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Peter Paul Rubens, The Calydonian boar hunt 01 Painting, Olympian deities, by the artists of their time, with footnotes #42

Peter_Paul_Rubens_-_La_Chasse_au_sanglier
Peter Paul Rubens, (1577–1640)
La Chasse au sanglier, The Calydonian boar hunt, between circa 1615 and circa 1616
Oil on canvas
Height: 250 cm (98.4 ″); Width: 320 cm (10.4 ft)
Musée des beaux-arts de Marseille

The Calydonian or Aetolian Boar is one of the monsters of Greek mythology that had to be overcome by heroes of the Olympian age. Sent by Artemis to ravage the region of Calydon in Aetolia because its king failed to honour her in his rites to the gods, it was killed in the Calydonian Hunt, in which many male heroes took part, but also a powerful woman, Atalanta, who won its hide by first wounding it with an arrow. This outraged some of the men, with tragic results. Strabo was under the impression that the Calydonian Boar was an offspring of the Crommyonian Sow vanquished by Theseus. More on the Calydonian boar hunt

Sir Peter Paul Rubens (28 June 1577 – 30 May 1640) was a Flemish Baroque painter. A proponent of an extravagant Baroque style that emphasized movement, colour, and sensuality, Rubens is well known for his Counter-Reformation altarpieces, portraits, landscapes, and history paintings of mythological and allegorical subjects.

In addition to running a large studio in Antwerp that produced paintings popular with nobility and art collectors throughout Europe, Rubens was a classically educated humanist scholar and diplomat who was knighted by both Philip IV of Spain and Charles I of England.  More Sir Peter Paul Rubens





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Elizabeth Lennie, Tethys 01 Painting, Modern Interpretation of Olympian deities, with footnotes #41

Elizabeth Lennie
Elizabeth Lennie, Canada
Tethys
Oil on canvas
32 W x 48 H x 1.5 in
Private collection

In Greek mythology, Tethys was one of the Titan offspring of Uranus (Sky) and Gaia (Earth). Tethys played no active part in Greek mythology, the only early story concerning Tethys, is what Homer has Hera briefly relate in the Iliad’s Deception of Zeus passage. Hera says that, when Zeus was in the process of deposing Cronus, she was given by her mother Rhea to Tethys and Oceanus, for safekeeping, and that they “lovingly nursed and cherished me in their halls”.

At a later time Tethys came to be identified with the sea, and in Hellenistic and Roman poetry Tethys’ name came to be used as a poetic term for the sea.

  1. L. West detects in the Iliad’s Deception of Zeus passage an allusion to a possible archaic myth “according to which Tethys was the mother of the gods, long estranged from her husband,” speculating that the estrangement might refer to a separation of “the upper and lower waters … corresponding to that of heaven and earth.”More on Tethys

Elizabeth Lennie: “Water has been the backdrop to the significant events in my life. I work with oil paint on canvas, layering thin washes with thicker impasto. The images are often figurative and explore the memory myth of summer. The paintings are a map of my world, in both abstract and narrative form. By isolating and extracting vibrant colors in a signature soft-focus style, the memory myth of summer is explored and journaled in a series of liquid landscapes on canvas. I live in Toronto, Canada, and work both as a commercial voice-over narrator and visual artist. My work is collected world-wide and I am honored to be included in the Canadian Hockey Hall of Fame art collection as well as Centre Hospital, S.F. and the UVA Medical Centre: More on Elizabeth Lennie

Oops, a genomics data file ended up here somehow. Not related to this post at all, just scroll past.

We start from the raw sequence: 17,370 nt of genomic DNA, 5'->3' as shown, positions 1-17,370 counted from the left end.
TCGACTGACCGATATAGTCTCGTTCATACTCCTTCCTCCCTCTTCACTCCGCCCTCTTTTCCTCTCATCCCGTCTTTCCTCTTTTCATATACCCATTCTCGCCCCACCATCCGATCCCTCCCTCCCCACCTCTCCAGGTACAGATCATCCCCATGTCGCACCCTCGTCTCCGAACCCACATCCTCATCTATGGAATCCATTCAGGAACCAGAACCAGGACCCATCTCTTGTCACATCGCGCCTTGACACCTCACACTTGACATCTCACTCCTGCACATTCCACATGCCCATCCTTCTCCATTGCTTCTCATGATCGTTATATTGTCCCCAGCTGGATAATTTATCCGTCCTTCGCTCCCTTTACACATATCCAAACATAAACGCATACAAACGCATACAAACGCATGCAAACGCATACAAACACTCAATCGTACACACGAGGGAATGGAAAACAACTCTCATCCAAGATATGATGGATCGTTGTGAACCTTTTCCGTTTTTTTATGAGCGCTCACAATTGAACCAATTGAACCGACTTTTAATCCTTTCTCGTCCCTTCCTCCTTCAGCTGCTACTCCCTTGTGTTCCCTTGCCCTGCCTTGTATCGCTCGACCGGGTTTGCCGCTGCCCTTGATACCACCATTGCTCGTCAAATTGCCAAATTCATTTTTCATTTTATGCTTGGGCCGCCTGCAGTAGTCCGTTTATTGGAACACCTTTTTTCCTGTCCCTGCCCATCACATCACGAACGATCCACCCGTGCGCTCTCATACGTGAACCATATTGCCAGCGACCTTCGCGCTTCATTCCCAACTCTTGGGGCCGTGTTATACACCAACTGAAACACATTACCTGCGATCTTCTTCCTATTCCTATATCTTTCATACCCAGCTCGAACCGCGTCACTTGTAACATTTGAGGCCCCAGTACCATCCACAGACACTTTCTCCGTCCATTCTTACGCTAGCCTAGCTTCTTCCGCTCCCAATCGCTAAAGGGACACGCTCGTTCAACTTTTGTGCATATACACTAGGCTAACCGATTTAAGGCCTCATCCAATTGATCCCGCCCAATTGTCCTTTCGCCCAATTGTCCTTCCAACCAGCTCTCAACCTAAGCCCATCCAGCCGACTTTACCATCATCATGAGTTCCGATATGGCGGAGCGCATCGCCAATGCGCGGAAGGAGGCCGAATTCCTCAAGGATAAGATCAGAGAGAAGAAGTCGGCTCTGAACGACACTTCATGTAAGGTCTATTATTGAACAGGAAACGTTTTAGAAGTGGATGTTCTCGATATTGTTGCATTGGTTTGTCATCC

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Follower of Pietro da Cortona; A Roman Carrying a Sabine Woman 01 Painting, Olympian deities, by the Old Masters, with footnotes #42

Follower of Pietro da Cortona
Follower of Pietro da Cortona
A Roman Carrying a Sabine Woman
Oil on canvas
88 x 41 1/4 inches (223.5 x 104.7 cm)
Private collection

Rape of the Sabine Women is the common name of an incident from Roman mythology, in which the men of Rome committed a mass abduction of young women from the other cities in the region. It has been a frequent subject of artists, particularly during the Renaissance and post-Renaissance eras.

Use of the word “rape” comes from the conventional translation of the Latin word used in the ancient accounts of the incident: raptio. Modern scholars tend to interpret the word as “abduction” as opposed to (sexual) violation. Controversy remains, however, as to how the acts committed against the women should be judged.

The Rape occurred in the early history of Rome, shortly after its founding by Romulus and his mostly male followers. Seeking wives in order to establish families, the Romans negotiated unsuccessfully with the Sabines, who populated the surrounding area. The Sabines feared the emergence of a rival society and refused to allow their women to marry the Romans. Consequently, the Romans planned to abduct Sabine women during a festival of Neptune Equester. They planned and announced a marvelous festival to attract people from all nearby towns. According to Livy, many people from Rome’s neighboring towns attended, including folk from the Caeninenses, Crustumini, and Antemnates, and many of the Sabines. At the festival, Romulus gave a signal, at which the Romans grabbed the Sabine women and fought off the Sabine men. The indignant abductees were soon implored by Romulus to accept Roman husbands. More on Rape of the Sabine Women

Pietro da Cortona (1 November 1596/7 – 16 May 1669) was born Pietro Berrettini, but is primarily known by the name of his native town of Cortona in Tuscany. He was the leading Italian Baroque painter of his time and, along with his contemporaries and rivals Gian Lorenzo Bernini and Francesco Borromini, was one of the key figures in the emergence of Roman Baroque architecture. He was also an important designer of interior decorations.